Still, I wouldn't recommend Slackware to a beginner I think is better to start with something like Ubuntu, FC, SuSE aka Windows-like. After a period of using them, if you feel the need to go much deeper into Linux (you want something more than just listening to music, playing videos), try Slackware, Gentoo. These two (and not only) will "force" you to learn Linux

Last edited by BiThian; 09-10-2006 at 03:59 PM.
 
Old 09-10-2006, 04:06 PM   #9
uselpa
Senior Member
 
Registered: Oct 2004
Location: Luxemburg
Distribution: Slackware, OS X
Posts: 1,507

Rep: Reputation: 46
Quote:
Originally Posted by BiThian
Still, I wouldn't recommend Slackware to a beginner
That depends on the person.

If somebody just wants to use Linux, Slackware is the wrong choice because it will take some time to be up and running. However, if somebody really wants to learn Linux then a user-friendly distro is the wrong choice because you can't understand what you are doing, too many things happen behind the scenes and that will put you off.

I have made that experience with SUSE and a few others, and if I hadn't found Slackware, I'd have dropped Linux altogether and gone back to FreeBSD. So at least in my case Slackware was the only reasonable beginner distro I have found until now.
 
Old 09-10-2006, 05:08 PM   #10
JimBass
Senior Member
 
Registered: Oct 2003
Location: New York City
Distribution: Debian Sid 2.6.32
Posts: 2,100

Rep: Reputation: 49
The way I always relate distro choices is a story about Nintendo 64. My 3rd year of college, one of my roommates bought a Nintendo 64, which I believe had just come out (fall of 1997). As that was the same year we all turned 21 (legal drinking age in the US), we excelled at getting home from school, drinking, and ending up with 4 of us infront of the Nintendo, shooting each other up in a James Bond game. Besides the player vs. player mode, you could actually play a single player game, and you had a choice of 3 or so difficulties. From time to time we'd all play single player games, to practice for our shoot-em-up sessions. We'd play a few minutes on easy or medium difficulty. One of us however, would play solo on the difficult setting, never even trying easy or medium. We'd laugh at how easily he'd get killed, but it greatly helped his skill at the game. In short time, he began dominating our sessions, and even beat the game in solo mode.

Slackware is the uncontested king of difficult distros. Maybe LFS, Gentoo, and a few others come close. Debian (in original flavor, no disrespect is intended towards the Ubuntu family, but they make things much easier than straight Debian) is my personal favorite, lies somewhere between the middle and difficult. Suse, Fedora, and other rpm distros are all in the easy category.

Yes, starting of difficult can be hard/impossible for many people, but if you succeed at that, everything else is a breeze.

Peace,
JimBass
 
Old 09-10-2006, 06:14 PM   #11
uselpa
Senior Member
 
Registered: Oct 2004
Location: Luxemburg
Distribution: Slackware, OS X
Posts: 1,507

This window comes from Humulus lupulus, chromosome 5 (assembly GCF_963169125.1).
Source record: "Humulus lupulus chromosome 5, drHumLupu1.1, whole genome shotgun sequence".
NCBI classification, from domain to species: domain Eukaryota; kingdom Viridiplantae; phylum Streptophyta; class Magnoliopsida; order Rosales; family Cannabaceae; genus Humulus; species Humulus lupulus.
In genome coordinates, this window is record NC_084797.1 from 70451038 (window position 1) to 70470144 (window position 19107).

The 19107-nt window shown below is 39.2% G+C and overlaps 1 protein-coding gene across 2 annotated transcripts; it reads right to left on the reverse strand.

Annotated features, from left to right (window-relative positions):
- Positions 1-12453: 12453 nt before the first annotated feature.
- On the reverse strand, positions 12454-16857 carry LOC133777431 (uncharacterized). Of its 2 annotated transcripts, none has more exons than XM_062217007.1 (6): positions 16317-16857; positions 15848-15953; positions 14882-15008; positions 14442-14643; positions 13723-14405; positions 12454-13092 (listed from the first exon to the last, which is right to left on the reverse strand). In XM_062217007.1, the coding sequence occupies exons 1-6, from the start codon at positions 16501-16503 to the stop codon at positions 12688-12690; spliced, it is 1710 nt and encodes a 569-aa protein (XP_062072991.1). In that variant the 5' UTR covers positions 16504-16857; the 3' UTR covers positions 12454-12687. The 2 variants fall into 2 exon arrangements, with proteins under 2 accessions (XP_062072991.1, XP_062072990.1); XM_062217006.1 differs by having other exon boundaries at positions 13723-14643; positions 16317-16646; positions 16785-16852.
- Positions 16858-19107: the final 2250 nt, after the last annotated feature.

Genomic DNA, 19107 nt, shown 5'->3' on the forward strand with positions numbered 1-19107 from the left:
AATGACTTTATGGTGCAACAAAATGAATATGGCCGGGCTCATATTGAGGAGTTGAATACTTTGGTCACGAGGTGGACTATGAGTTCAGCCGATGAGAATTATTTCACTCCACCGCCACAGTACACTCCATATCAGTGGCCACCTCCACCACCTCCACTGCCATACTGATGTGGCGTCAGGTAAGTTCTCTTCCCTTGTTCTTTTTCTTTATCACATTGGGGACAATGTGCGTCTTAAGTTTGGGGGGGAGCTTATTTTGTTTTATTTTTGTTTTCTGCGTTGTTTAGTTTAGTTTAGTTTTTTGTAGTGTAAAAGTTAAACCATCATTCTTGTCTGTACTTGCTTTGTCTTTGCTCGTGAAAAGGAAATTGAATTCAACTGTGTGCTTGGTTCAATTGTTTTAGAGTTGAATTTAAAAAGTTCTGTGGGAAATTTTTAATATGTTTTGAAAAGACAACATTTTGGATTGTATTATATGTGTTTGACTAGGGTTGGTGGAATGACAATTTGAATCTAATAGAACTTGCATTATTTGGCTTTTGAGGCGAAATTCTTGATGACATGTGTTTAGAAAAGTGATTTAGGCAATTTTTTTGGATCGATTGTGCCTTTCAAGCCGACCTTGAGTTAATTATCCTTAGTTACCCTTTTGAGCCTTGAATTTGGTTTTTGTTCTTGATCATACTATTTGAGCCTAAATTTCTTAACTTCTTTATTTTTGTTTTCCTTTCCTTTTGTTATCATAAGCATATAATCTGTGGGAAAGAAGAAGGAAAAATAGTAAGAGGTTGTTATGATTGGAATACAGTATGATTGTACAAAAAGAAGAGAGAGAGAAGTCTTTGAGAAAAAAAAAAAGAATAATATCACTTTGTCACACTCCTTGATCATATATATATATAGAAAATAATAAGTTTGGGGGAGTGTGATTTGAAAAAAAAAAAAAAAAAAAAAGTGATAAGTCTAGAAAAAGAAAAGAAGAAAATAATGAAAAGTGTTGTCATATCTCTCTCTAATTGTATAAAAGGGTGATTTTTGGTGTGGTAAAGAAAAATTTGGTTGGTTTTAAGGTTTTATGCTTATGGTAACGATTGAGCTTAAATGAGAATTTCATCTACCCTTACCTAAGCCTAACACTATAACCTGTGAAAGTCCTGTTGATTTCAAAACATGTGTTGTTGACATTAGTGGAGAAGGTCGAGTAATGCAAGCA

Rep: Reputation: 46
Interesting analogy. BTW, I appreciate Debian a lot, but it's way more complicated than Slackware because of its elaborate principles and powerful and complex tools. IMO the other great distro to learn.
 
Old 09-11-2006, 03:11 AM   #12
BiThian
Member
 
Registered: Aug 2006
Location: Romania
Distribution: NetBSD 3.1
Posts: 118

Rep: Reputation: 15
Quote:
Originally Posted by uselpa
I have made that experience with SUSE and a few others, and if I hadn't found Slackware, I'd have dropped Linux altogether and gone back to FreeBSD.
Well, you weren't quite a beginner, you know the *nix philosophy . I wonder what would do a Windows user (who has no clue about what's Linux) with Slackware?
 
Old 09-11-2006, 05:48 AM   #13
uselpa
Senior Member
 
Registered: Oct 2004
Location: Luxemburg
Distribution: Slackware, OS X
Posts: 1,507

Rep: Reputation: 46
Quote:
Originally Posted by BiThian
Well, you weren't quite a beginner, you know the *nix philosophy . I wonder what would do a Windows user (who has no clue about what's Linux) with Slackware?
Oh well I was a Windows user, just with a first successful installation of FreeBSD, and immediately put of by a KDE upgrade from source
 
  


Reply


Thread Tools Search this Thread
Search this Thread:

Advanced Search

Posting Rules
You may not post new threads
You may not post replies
You may not post attachments
You may not edit your posts

BB code is On
Smilies are On
[IMG] code is Off
HTML code is Off



Similar Threads
Thread Thread Starter Forum Replies Last Post
basic questions on hostname and domain name + related postfix questions Moebius Linux - Newbie 7 09-04-2007 12:50 PM
Solaris - Questions! Questions! Questions! qs_tahmeed Solaris / OpenSolaris 2 07-16-2005 06:27 AM
Questions musky Mandriva 4 04-21-2005 05:25 PM
window manager questions and/or theme questions t3gah Linux - Software 2 02-27-2005 05:16 PM
this is the last of my questions linuxtm2005 Red Hat 1 12-29-2003 04:33 PM

LinuxQuestions.org > Forums > Linux Forums > Linux - Newbie

All times are GMT -5. The time now is 08:27 AM.

Main Menu
Advertisement
My LQ
Write for LQ
LinuxQuestions.org is looking for people interested in writing Editorials, Articles, Reviews, and more. If you'd like to contribute content, let us know.
Main Menu
Syndicate
RSS1  Latest Threads
RSS1  LQ News
Twitter: @linuxquestions
Facebook: linuxquestions Google+: linuxquestions
Open Source Consulting | Domain Registration